DP13473 Marginal Jobs and Job Surplus: A Test of the Efficiency of Separations
By the influential “Coasean” theory of employment relationships, job separations occur only once the worker and the employer have exhausted all remaining gains from trade through flexible bargaining and unrestricted contracting, with joint job surplus hence having turned negative. Our strategy to study this empirically elusive view is to track jobs longitudinally over the course of the introduction and sudden abolition of a policy that subsidized nonemployment and hence lowered job surplus: an age-and-region-specific extension of the maximum duration of unemployment benefits from one to four years in Austria. We document that this program destroyed 10.9ppt of jobs (a 27% increase in the separation rate). By the Coasean theory, these separations must have extracted marginal (low-surplus) jobs – a property not directly measurable. The testable prediction we instead investigate is that after the program abolition, the jobs having “survived” the treatment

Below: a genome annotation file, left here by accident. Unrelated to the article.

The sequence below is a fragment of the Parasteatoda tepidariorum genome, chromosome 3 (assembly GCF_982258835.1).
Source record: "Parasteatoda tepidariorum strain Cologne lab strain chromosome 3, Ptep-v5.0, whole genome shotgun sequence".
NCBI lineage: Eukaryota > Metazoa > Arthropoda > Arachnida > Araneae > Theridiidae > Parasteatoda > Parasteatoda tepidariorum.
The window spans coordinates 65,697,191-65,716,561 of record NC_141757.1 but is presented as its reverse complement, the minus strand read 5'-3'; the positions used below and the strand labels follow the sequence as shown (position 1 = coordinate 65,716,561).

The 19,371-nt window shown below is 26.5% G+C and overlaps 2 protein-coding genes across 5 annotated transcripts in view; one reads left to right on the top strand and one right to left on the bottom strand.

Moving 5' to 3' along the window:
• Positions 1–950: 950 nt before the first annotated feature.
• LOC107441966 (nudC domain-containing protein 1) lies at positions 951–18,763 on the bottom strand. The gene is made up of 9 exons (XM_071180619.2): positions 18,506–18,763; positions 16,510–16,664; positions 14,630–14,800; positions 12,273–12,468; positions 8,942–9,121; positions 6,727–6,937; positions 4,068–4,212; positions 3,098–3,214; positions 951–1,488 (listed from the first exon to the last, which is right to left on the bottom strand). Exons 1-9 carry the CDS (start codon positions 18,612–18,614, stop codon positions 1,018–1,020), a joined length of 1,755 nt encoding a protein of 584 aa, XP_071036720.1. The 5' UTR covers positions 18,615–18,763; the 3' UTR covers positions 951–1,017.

should be more resilient to any subsequent shocks (for lack of marginal i.e. low-surplus jobs), compared to their control peers. Strikingly, in the data, the two groups exhibit identical post-abolition separation behavior. The Coasean view can rationalize our findings only under narrow conditions: if surplus exhibits no persistence whatsoever. One non-Coasean model candidate fully accounts for our findings, building on wage rigidity and a constellation of large worker surplus and small firm surplus, with the latter driving post-abolition separations.